Atomic Swap Definition

What Is an Atomic Swap?

An atomic swap is an exchange of cryptocurrencies from separate blockchains. The swap is conducted between two entities without a third party's involvement. The idea is to remove centralized intermediaries like regulated exchanges and give token owners total control.

The term atomic derives from the term "atomic state" in which a state has no substates; it either happens or it doesn't—there is no other alternative. This refers to the state of the cryptocurrency transaction; it happens or it doesn't.

Most atomic swap-enabled wallets and blockchains use smart contracts. Smart contracts are programs within blockchains that execute when certain conditions are met. In this case, the conditions are that each party agrees to the transaction before a timer runs out. Using a smart contract in the trade prevents either party from stealing a cryptocurrency from the other.

Atomic swaps are also called cross-chain atomic swaps.

Key Takeaways

  • An atomic swap is a cryptocurrency exchange between two parties that wish to exchange tokens from different blockchains.
  • Atomic swaps are helpful if you only have one cryptocurrency but need to use another in a transaction.
  • Special wallets or exchange services are needed to conduct an atomic swap because the technique is still being developed and refined.

Understanding Atomic Swaps

Each cryptocurrency is supported by a blockchain, designed only to accept transactions in specific tokens. For example, Bitcoin (BTC) has a blockchain, and ETH (ether) has another. You cannot easily exchange BTC and ETH without first converting to fiat currency then buying the other; another technique is to convert between cryptocurrencies and exchanges multiple times to get the one you want. Atomic swaps allow you to exchange tokens from different blockchains in one trade.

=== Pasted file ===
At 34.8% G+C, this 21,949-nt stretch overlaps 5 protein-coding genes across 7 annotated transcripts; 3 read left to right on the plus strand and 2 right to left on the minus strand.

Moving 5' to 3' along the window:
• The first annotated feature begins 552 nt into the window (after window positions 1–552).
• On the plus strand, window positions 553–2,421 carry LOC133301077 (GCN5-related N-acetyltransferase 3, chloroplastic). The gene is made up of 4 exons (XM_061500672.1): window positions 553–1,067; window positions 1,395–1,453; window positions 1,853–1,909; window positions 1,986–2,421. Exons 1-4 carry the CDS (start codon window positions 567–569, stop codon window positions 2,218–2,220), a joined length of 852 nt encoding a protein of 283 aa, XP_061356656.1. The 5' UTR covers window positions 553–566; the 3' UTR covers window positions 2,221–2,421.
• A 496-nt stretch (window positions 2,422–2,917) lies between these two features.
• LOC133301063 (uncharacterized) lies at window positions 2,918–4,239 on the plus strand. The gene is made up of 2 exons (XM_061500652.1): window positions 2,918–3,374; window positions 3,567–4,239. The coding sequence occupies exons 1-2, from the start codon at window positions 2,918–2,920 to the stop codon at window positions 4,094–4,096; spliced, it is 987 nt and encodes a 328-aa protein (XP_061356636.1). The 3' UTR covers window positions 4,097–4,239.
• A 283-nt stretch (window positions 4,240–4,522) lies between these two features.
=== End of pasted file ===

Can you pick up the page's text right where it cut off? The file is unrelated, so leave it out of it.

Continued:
Decentralized exchanges can conduct atomic swaps for you. A decentralized exchange (DEX) has no central authority regulating it; it is a platform you can trade on without third parties. You can also choose from cross-chain swap providers, where you transfer your digital assets into another wallet, conduct the swap, and transfer them back out.

Atomic swaps rely on each party to provide proof through key encryption and acceptance of both parties through the encrypted key.

History of Atomic Swaps

The concept was conceived shortly after altcoins—cryptocurrencies other than Bitcoin—materialized. The creation of altcoins meant some cryptocurrency owners became interested in moving capital between coins. This type of token swap first appeared in September 2017, when an atomic swap between Decred and Litecoin was conducted.

Since then, startups and decentralized exchanges have implemented swaps and allowed users the same facility. For example, Lightning Labs, a startup that uses Bitcoin’s lightning network for transactions, has conducted off-chain swaps utilizing the technology.

Special cryptocurrency wallets have also been developed that are capable of cross-chain atomic swaps—Liquality has developed a wallet that will swap Bitcoin, ETH, and more.

Atomic Swap Process